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I was in Helsinki a month ago to host the Nordic Business Forum. It was an exciting challenge: a two day business event with 7,500 people physically present, another 20,000 watching a live stream, some fantastic, inspiring speakers, and the big finale: a dialogue with President Obama. (Yes, this was the day before he was in Amsterdam; he’s an efficient traveler!)

I was excited and planned what I would say if I met him. You see, my theory is if you meet a person who meets people all day, you have to say something unique based on your knowledge of that person. When I got to meet Beastie Boys’ King AdRock, I said, “I was a fan back when you were getting booed off stage opening for Madonna.” When I didn’t get to meet President Clinton in Amsterdam – but stood next to him exactly long enough for a photo op – I was prepared to say, “I’ll bet your knowing German is coming in handy in understanding Dutch.” So I had a think about what I would say if I met the last American President to speak in complete sentences.

As we got closer to the event, my chance of chatting with Obama did not seem huge. Would I interview him? “No, we have a Scandinavian entrepreneur to do that.” Oh of course. Would I meet him backstage in the green room? “No, he won’t be in the green room.” Would I chat with him before I introduce him and the entrepreneur? “No, the owners of the event want to do that.”


So I had to change the plan. I knew that when the event ended, I would leap on stage to close the event. So I thought about that and realized I’d better have a talk with the Secret Service Agent in charge of who would do the leaping. The Secret Service, as it turns out: not so flexible with sudden changes to the plan. So I explained it to the Agent, who cleared it with his colleague through a microphone on his lapel – just like in the movies! I offered to make it easy for him by taking on a cool Secret Service nickname, and expected a stone cold glare in return. But he said, “You mean like, ‘Matrix’?” Yes. Just like Matrix. Matrix was WAY cooler than what I was thinking.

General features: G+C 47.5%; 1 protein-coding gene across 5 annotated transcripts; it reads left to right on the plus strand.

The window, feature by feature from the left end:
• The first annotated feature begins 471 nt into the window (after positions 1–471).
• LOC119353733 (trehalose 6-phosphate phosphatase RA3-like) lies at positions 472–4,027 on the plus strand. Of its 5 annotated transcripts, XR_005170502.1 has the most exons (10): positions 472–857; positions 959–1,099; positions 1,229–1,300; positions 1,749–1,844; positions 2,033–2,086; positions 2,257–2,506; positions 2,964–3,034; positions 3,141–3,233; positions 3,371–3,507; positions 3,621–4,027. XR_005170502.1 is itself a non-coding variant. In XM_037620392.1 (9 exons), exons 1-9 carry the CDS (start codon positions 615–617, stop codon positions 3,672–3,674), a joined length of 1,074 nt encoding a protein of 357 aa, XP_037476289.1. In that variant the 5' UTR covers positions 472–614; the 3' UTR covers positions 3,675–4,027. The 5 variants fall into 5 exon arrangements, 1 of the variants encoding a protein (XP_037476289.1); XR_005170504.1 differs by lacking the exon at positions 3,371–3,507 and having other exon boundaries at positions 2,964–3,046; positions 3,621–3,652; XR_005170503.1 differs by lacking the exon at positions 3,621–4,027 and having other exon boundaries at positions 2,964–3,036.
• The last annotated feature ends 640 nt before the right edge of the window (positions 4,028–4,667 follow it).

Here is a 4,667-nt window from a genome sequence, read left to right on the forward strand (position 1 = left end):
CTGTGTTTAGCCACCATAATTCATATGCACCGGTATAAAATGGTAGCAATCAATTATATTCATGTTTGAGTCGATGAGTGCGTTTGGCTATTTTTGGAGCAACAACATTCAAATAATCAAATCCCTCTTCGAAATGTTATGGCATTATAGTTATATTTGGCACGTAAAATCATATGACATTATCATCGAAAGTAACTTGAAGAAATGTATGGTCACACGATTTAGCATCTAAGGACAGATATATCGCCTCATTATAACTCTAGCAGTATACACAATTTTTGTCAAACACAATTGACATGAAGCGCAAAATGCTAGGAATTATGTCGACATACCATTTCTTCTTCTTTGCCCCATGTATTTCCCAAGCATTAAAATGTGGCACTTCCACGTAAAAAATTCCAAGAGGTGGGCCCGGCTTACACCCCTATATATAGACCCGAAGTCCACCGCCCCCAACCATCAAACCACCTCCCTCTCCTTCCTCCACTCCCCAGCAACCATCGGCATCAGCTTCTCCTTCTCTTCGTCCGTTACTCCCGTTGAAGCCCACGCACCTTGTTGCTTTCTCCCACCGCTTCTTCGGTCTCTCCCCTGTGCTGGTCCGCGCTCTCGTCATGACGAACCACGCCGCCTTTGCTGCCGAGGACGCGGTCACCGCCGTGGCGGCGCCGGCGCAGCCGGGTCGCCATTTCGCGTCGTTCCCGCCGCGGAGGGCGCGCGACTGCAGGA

So the talk ended. Obama finished. I leapt on stage and announced, “Ladies and gentlemen – President Barack Obama!”
Obama’s gaze focused on me – someone on stage he hadn’t met and been friendly to? That wouldn’t do! He strode purposefully over to me, and said, “How are you doing?” I said – as planned – “I’m doing great, better now, as I’m such a supporter of yours. I mean, if it wasn’t for Jordan Peele’s Get Out, I’d be telling you that I would’ve voted for you a third time.” A pause. He had to think about the reference, which was the plan. Then he smiled a huge Obama smile and laughed. President Obama Laughed at My Joke. He walked away with a friendly hand on my shoulder. I have not washed that shoulder since.

So while a lot of people assume improvisers and comedians don’t have a plan, that’s not true at all. We have plans. But we practice being able to change the plans and make new ones whenever necessary. And yes, sometimes the plan is, “Be prepared to make something up at that point.” So if you don’t have a plan – say for that end-of-the-year event you’re putting together – you could make us part of it. And together we could work on being flexible enough to change plans midstream.

Pep “Matrix” Rosenfeld


Pep Rosenfeld

As Director of Creative Content, Pep does it all: He’s a high level event host & facilitator, writer, stand-up comedian, public speaker, coach, and developer of innovative corporate programs. A co-founder of Boom Chicago, Pep’s passion is using comedy to make hard-to-communicate messages land and stick, as featured In his 2012 TED talk, ‘Fight, Flight or Make Your Opponent Laugh.’ Pep hosts events like TEDx Amsterdam, The Next Web Conference, The Nordic Business Forum, and the Spin Awards to rave reviews, and he was nominated for an Emmy for his writing on America’s long-running television show, Saturday Night Live.